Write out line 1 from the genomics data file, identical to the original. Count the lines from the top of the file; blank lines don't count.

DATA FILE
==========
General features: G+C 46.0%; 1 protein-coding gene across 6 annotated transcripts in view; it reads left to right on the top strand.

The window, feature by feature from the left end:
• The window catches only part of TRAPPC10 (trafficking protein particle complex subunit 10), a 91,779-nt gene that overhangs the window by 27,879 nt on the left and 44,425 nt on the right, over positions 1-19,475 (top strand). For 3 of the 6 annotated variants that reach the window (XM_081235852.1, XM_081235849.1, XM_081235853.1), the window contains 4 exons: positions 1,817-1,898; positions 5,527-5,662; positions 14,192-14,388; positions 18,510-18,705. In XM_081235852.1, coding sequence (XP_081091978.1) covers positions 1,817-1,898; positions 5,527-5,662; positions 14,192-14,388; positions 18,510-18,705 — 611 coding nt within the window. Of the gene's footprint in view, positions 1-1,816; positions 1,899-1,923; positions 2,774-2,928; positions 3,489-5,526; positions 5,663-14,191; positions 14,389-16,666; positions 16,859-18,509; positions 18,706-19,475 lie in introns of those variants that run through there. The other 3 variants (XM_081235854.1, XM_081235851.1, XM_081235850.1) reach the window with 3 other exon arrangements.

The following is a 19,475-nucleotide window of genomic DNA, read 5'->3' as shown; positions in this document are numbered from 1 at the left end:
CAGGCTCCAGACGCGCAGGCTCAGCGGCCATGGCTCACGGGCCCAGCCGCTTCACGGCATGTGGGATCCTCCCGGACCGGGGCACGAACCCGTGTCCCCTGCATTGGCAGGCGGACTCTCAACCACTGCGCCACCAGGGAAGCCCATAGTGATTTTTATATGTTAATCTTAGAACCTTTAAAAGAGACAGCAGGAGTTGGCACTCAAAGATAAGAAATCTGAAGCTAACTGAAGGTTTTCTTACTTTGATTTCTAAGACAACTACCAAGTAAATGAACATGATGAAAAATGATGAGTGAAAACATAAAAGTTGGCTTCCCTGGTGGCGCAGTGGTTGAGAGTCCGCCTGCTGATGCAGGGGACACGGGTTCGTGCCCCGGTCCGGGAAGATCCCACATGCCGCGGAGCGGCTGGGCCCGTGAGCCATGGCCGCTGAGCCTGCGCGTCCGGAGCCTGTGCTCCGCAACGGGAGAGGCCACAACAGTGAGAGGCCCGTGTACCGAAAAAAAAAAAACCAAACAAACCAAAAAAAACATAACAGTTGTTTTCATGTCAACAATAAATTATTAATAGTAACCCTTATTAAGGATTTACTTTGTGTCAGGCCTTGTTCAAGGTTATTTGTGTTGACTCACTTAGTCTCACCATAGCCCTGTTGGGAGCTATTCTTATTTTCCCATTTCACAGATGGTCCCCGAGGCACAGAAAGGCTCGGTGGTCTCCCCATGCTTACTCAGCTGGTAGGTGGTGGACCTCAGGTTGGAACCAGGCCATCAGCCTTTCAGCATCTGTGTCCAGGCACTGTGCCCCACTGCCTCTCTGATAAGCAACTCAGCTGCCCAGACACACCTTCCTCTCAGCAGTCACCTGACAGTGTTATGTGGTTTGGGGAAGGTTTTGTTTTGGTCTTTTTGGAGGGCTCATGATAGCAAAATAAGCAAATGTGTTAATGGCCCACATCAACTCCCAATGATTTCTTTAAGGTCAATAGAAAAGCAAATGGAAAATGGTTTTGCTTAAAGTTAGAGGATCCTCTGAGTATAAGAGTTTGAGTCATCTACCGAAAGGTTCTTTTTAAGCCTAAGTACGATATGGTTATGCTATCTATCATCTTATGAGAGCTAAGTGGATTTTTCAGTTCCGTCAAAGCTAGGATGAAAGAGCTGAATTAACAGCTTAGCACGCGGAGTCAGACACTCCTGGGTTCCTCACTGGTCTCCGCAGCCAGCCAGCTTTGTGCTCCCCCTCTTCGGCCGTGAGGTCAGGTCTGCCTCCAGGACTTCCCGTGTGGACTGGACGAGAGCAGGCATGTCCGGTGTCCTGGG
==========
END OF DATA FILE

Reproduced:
General features: G+C 46.0%; 1 protein-coding gene across 6 annotated transcripts in view; it reads left to right on the top strand.